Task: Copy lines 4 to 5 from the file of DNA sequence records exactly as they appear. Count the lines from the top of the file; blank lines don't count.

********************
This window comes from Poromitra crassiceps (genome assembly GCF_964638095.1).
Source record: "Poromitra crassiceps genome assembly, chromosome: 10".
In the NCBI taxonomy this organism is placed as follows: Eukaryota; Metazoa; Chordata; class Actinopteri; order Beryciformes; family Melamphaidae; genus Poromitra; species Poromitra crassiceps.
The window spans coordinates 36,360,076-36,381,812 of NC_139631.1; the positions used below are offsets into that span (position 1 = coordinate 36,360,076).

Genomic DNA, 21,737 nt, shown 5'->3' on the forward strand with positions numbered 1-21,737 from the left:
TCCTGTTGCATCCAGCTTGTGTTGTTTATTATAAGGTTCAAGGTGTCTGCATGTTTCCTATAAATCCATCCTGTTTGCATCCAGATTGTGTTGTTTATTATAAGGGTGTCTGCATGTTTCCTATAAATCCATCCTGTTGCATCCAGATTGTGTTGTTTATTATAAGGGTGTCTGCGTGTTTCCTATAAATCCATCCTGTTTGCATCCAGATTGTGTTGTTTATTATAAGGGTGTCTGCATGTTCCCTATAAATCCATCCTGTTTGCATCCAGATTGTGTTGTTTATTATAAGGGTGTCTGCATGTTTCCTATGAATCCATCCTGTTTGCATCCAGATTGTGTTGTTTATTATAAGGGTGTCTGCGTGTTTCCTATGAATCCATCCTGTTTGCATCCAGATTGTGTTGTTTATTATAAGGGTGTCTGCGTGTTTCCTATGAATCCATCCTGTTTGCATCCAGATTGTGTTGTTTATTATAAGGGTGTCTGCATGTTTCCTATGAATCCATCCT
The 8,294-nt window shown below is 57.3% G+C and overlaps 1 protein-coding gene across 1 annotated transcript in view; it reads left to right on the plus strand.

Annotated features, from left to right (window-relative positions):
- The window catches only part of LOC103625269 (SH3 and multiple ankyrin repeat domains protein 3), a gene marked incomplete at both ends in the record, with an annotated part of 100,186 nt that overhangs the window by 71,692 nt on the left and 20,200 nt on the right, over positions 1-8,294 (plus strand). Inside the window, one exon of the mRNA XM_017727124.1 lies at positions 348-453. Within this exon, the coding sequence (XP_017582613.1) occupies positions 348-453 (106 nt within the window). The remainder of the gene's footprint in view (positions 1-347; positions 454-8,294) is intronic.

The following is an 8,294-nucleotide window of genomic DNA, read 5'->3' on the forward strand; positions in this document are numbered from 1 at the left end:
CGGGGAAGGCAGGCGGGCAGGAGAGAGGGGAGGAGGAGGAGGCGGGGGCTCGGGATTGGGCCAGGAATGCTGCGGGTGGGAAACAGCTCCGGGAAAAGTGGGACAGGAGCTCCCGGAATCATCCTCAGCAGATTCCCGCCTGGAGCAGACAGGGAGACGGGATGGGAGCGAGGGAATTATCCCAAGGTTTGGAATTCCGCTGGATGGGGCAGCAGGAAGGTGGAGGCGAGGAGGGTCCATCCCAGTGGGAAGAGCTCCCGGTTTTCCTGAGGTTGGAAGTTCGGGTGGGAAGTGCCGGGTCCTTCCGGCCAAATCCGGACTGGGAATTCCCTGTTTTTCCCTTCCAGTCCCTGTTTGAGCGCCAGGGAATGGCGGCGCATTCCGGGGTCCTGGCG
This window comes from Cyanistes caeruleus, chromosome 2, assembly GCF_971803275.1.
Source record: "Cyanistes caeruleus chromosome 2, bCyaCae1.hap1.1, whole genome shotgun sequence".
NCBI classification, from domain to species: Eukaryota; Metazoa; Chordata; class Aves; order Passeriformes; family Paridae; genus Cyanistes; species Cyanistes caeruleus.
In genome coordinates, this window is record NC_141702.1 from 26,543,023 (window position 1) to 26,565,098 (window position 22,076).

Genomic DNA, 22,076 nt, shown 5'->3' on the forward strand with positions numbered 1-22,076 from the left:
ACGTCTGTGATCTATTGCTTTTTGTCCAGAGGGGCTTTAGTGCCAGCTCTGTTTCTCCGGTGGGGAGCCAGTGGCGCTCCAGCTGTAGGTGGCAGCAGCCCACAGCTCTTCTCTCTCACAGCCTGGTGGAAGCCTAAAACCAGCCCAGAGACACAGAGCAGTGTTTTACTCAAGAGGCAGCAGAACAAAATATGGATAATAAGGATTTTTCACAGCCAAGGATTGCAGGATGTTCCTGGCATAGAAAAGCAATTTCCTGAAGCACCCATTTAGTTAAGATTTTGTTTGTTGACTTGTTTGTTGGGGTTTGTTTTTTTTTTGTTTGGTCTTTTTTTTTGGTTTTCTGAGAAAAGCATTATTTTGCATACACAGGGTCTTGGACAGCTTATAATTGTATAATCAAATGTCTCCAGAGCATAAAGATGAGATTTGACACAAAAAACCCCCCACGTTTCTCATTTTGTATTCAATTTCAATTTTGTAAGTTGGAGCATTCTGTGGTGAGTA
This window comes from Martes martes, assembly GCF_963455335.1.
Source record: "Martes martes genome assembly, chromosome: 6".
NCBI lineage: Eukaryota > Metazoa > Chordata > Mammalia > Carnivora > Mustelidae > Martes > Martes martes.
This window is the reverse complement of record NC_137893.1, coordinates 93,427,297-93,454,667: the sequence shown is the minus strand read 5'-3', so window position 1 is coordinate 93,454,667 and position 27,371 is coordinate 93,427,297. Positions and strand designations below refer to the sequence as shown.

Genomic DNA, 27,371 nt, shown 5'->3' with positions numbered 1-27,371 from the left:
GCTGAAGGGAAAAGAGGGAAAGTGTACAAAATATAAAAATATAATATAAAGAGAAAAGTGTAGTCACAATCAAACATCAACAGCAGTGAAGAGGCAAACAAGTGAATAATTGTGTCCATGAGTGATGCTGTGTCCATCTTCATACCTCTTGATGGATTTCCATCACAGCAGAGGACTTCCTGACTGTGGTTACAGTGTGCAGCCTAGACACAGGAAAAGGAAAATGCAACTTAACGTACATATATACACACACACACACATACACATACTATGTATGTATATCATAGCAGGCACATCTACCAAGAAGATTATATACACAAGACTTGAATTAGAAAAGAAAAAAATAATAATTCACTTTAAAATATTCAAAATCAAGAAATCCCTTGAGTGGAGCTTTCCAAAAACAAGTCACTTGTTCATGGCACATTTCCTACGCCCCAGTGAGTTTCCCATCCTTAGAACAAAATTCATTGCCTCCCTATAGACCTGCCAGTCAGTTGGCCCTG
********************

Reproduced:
The window spans coordinates 36,360,076-36,381,812 of NC_139631.1; the positions used below are offsets into that span (position 1 = coordinate 36,360,076).

Genomic DNA, 21,737 nt, shown 5'->3' on the forward strand with positions numbered 1-21,737 from the left: